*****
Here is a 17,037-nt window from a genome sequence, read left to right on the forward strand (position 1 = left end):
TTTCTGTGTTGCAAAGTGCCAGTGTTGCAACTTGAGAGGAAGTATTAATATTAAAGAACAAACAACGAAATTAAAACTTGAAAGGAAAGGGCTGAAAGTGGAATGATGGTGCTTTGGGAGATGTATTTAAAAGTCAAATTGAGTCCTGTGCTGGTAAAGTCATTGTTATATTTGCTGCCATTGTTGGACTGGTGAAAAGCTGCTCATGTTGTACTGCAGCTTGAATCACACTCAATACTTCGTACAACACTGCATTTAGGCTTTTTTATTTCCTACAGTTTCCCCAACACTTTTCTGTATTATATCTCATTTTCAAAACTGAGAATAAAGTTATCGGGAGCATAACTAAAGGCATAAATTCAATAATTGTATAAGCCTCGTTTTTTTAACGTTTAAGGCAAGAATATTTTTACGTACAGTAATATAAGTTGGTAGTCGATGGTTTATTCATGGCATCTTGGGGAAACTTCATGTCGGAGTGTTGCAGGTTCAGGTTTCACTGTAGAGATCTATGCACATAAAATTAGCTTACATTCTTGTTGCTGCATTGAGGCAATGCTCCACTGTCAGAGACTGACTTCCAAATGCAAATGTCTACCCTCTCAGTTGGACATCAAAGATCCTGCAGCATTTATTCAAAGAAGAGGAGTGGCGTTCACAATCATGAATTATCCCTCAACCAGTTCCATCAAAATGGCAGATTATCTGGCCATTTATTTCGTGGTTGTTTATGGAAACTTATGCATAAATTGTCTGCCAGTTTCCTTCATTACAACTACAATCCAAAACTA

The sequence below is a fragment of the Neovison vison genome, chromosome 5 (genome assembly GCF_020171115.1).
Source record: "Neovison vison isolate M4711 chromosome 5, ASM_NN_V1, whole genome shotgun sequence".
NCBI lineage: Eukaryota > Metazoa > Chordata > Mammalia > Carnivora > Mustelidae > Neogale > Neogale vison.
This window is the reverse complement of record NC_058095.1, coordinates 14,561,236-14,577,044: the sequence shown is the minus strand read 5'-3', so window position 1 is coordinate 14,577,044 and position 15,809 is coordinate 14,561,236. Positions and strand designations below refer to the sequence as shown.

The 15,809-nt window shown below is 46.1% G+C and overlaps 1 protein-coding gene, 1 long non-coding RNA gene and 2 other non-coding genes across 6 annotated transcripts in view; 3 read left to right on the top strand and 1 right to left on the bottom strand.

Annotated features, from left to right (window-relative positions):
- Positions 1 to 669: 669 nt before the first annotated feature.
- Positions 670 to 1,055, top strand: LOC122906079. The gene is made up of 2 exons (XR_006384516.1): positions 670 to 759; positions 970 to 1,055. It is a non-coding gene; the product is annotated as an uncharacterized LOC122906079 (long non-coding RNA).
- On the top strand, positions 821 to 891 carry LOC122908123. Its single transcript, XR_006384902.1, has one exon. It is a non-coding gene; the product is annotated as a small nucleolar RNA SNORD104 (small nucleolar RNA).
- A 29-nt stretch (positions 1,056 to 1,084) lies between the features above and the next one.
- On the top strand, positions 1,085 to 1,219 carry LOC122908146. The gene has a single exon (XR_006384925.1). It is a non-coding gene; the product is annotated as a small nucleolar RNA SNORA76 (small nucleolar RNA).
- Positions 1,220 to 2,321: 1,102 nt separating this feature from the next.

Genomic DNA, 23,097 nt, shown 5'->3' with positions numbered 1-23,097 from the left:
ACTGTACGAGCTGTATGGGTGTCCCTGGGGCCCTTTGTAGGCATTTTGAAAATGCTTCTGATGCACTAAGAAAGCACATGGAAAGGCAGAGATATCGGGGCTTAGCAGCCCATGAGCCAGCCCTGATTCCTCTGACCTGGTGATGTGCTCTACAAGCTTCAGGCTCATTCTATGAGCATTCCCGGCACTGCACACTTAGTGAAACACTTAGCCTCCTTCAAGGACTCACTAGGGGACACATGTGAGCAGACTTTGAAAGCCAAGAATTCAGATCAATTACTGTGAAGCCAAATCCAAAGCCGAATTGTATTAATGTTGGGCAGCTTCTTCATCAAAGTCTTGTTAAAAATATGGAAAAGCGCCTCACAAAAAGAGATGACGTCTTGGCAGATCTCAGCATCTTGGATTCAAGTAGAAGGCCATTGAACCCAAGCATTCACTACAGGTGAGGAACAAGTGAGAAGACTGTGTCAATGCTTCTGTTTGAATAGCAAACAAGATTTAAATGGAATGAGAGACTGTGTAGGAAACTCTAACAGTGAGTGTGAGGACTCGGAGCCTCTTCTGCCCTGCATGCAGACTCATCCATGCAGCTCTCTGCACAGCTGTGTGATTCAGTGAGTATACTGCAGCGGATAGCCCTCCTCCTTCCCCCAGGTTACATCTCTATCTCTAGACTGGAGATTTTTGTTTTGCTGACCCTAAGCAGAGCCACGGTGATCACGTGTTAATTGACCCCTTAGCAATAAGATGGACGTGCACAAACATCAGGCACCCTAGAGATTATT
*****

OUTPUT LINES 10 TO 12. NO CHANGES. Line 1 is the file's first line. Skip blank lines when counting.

- Positions 670 to 1,055, top strand: LOC122906079. The gene is made up of 2 exons (XR_006384516.1): positions 670 to 759; positions 970 to 1,055. It is a non-coding gene; the product is annotated as an uncharacterized LOC122906079 (long non-coding RNA).
- On the top strand, positions 821 to 891 carry LOC122908123. Its single transcript, XR_006384902.1, has one exon. It is a non-coding gene; the product is annotated as a small nucleolar RNA SNORD104 (small nucleolar RNA).
- A 29-nt stretch (positions 1,056 to 1,084) lies between the features above and the next one.